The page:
Author: Lauren DeStefano
Genre: Young Adult, Dystopia, Fantasy
Series: The Internment Chronicles #1
Hardcover, 356 pages
Publication: October 1, 2013 by Simon & Schuster BFYR
Source: I recieved an Arc from the publicist in exchange for a honest review.
On Internment, the floating island in the clouds where 16-year-old Morgan Stockhour lives, getting too close to the edge can lead to madness. Even though Morgan's older brother, Lex, was a Jumper, Morgan vows never to end up like him. She tries her best not to mind that her life is orderly and boring, and if she ever wonders about the ground, and why it is forbidden, she takes solace in best friend Pen and her betrothed, Basil.
Then a murder, the first in a generation, rocks the city. With whispers swirling and fear on the wind, Morgan can no longer stop herself from investigating, especially when she meets Judas. He is the boy being blamed for the murder — betrothed to the victim — but Morgan is convinced of his innocence. Secrets lay at the heart of Internment, but nothing can prepare Morgan for what she will find — or who she will lose.
This is my first time reading a book by Ms. DeStefano. I’ve heard about her Chemical Garden Trilogy for awhile now, but haven’t read it yet (I have Wither in my TBR pile). After reading Perfect Ruin, I can see why her books are so popular. DeStefano’s writing is entrancing and the words just flow seamlessly that I was sucked in from the first page. In Perfect Ruin readers are introduced to 16-year-old Morgan who lives on a floating island in the sky. Morgan is pretty content with the ways of Internment, she abides by the rules and belief that is ingrained in everyone since birth but slowly she begins to question the rules and yearns to see what else is beyond the edge of Internment. Everything that Morgan thought she knew about Internment gets shaken when a girl she knows gets murdered.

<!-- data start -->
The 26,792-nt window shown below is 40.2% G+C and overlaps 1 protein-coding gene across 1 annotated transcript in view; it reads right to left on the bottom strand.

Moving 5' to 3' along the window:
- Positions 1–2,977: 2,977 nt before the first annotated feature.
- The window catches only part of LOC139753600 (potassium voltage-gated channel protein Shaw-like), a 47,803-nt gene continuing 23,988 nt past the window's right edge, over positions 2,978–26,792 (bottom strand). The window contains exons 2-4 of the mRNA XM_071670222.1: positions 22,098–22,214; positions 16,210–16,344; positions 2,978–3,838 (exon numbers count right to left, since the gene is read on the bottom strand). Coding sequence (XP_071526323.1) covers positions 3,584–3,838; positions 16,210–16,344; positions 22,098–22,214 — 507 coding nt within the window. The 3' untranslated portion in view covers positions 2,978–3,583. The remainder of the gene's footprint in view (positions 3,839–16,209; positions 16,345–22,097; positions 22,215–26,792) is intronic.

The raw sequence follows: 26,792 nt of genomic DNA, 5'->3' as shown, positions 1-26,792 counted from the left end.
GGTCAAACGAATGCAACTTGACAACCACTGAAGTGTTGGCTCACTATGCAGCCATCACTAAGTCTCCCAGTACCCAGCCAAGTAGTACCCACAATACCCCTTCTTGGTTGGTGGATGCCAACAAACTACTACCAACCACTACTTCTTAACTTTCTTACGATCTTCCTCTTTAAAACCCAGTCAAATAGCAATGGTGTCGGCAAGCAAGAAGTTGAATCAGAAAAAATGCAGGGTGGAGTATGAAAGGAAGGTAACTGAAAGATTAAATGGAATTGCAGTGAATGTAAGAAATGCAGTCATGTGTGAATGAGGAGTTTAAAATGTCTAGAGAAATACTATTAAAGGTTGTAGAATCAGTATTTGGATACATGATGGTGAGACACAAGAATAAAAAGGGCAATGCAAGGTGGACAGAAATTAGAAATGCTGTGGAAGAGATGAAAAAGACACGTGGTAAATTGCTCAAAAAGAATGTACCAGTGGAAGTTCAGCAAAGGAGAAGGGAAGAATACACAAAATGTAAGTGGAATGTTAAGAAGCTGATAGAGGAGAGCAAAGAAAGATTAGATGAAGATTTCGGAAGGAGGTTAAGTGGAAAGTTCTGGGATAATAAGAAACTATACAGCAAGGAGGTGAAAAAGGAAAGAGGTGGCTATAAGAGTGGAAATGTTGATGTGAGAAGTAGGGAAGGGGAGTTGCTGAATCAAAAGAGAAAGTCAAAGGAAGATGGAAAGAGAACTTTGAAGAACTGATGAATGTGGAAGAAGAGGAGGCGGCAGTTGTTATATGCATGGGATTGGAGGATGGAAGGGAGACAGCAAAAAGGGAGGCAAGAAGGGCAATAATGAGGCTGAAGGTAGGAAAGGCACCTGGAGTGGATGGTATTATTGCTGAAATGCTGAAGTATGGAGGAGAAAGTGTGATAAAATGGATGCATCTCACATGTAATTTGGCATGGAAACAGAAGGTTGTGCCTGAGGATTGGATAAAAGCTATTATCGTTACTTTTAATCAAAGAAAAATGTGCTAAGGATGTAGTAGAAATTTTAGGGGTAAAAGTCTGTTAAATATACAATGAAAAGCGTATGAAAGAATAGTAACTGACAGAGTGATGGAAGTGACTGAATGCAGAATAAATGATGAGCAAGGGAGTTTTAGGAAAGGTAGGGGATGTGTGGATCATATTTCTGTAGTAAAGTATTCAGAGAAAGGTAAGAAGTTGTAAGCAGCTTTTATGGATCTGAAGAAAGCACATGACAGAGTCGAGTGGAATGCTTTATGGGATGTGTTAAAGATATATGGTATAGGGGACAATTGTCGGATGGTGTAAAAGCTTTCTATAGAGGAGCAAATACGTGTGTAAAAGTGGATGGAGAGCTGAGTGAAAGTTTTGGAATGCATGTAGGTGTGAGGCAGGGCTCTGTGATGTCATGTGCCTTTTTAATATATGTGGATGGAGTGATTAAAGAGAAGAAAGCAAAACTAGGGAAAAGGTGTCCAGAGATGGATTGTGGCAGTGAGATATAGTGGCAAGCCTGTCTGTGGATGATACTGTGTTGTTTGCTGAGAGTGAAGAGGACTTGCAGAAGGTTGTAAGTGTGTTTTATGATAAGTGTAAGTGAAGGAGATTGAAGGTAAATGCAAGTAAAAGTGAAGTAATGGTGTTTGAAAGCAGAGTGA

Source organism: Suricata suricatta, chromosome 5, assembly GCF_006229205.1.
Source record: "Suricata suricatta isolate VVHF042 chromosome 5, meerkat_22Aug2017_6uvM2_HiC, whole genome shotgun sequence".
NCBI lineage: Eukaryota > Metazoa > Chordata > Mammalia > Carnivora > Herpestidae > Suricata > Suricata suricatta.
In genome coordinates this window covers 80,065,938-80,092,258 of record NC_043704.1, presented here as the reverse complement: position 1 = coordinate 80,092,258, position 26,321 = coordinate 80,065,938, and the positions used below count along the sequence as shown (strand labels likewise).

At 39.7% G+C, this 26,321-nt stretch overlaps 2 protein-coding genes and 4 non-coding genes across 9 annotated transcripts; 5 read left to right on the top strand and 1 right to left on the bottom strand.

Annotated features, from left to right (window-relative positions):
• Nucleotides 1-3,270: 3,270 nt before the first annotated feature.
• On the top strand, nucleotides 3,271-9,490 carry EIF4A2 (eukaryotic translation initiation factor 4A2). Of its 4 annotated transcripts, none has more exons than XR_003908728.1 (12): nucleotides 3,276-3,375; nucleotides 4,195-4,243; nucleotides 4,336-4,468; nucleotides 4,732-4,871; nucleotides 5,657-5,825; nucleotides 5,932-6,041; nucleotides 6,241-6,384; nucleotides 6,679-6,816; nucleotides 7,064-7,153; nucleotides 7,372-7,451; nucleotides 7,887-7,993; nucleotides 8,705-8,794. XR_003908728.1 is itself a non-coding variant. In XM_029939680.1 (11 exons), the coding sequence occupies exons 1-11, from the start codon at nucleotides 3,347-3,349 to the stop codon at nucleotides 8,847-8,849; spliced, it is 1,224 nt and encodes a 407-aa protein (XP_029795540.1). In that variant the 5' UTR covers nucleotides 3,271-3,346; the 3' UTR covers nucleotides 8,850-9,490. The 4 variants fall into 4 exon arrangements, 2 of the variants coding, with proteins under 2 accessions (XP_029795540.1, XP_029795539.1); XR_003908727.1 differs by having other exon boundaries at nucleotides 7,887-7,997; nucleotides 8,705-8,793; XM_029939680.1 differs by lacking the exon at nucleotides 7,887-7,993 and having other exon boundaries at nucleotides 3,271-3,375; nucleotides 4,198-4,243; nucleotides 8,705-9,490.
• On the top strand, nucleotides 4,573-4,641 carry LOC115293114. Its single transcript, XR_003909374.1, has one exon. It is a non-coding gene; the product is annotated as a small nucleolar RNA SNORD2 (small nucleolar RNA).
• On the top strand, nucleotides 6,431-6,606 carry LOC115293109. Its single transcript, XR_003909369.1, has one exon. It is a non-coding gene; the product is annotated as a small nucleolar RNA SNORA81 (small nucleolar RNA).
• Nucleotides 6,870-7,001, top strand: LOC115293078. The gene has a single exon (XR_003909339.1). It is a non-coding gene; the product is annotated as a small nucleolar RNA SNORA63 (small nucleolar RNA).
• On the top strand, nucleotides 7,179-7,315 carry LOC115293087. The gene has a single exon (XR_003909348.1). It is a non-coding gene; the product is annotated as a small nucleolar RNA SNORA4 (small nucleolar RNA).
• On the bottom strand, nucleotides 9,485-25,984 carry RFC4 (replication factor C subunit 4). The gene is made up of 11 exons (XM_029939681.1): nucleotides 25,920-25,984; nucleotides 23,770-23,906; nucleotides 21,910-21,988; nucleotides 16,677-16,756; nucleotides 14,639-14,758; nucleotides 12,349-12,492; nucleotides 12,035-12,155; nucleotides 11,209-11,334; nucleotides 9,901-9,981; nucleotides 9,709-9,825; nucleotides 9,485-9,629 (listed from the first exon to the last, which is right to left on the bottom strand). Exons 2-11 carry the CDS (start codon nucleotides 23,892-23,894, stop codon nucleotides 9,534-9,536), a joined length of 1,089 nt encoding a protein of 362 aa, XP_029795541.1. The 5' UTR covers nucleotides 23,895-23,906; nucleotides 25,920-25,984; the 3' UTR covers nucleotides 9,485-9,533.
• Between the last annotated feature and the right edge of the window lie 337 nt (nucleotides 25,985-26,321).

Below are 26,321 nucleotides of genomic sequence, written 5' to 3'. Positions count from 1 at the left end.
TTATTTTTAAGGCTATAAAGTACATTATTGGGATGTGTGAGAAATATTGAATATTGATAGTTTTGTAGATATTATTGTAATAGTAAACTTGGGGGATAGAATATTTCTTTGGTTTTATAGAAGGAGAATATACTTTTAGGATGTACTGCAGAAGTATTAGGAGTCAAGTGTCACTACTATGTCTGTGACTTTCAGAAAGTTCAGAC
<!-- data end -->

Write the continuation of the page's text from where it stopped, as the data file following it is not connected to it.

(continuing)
DeStefano’s world is quite unique, and very easy to understand. To ensure that no one will ever be alone, people are paired since birth and at the age of 19 they’ll wed. To control the population on Internment, once a couple wed, they have to file paperwork and enter the queue to get the ‘o-k’ to have kids. The biggest rule of all is to not be curious and go to the edge of internment or to even speak about leaving for ground. The pacing of the story was constant throughout the entire book. There were a couple of key scenes but nothing too crazy or big. I usually like an action driven plot, but DeStefano was still able to make things work well…she definitely has a way with words to keep you engage the whole way through.
In most of the dystopians I read, the heroine is always a strong individual, a leader you can say but it wasn’t the case with Morgan. Don’t get me wrong I like Morgan; it’s just that for the most of the book she is trying to figure out the mystery behind a classmate’s murder. Morgan questions the rules and beliefs of Internment but that’s just it…she voices it but doesn’t do anything else about it. She follows the rules and rationalizes everything she does, usually. There were times where she didn’t and she found herself in a bad situation that not only affected her but also her friends/family. The secondary characters were all okay, none of them really stood out except for Morgan’s best friend Pen. Pen loves Internment, and doesn’t question how things are but is still an outgoing-outspoken young lady and a really good friend.
There is a little romance that takes a backseat to the story between Morgan and her betrothed Basil (love the name). A lot of reviewers gushed about how adorable/sweet their relationship is and for the most part they do like each other regardless of it being an arranged marriage but I was meh- about it. Basil is sweet to Morgan but I think he takes the whole betrothed/protector title a bit overboard. It seemed like nothing in his life is important besides her or everything he does do revolves around Morgan, he literally lives and breathes Morgan. I mean dude, get a hobby. I just found his ‘love’ for Morgan a little smothering…not that Morgan mined.
All in all, Perfect Ruin was a great introduction to the Internment series. There is certainly still a lot of questions regarding the whole makeup of Internment but on the bright side the; mystery surrounding the girl’s death is revealed toward the end and readers are left with an interesting turn of events cliff-hanger. What I enjoyed most about this book was the writing, and it is probably what sticks out most for me in the already saturated dystopian genre. I am curious to see where DeStefano takes the story next, especially with that surprise ending. If you love dystopians, then you’ll want to check this new series out.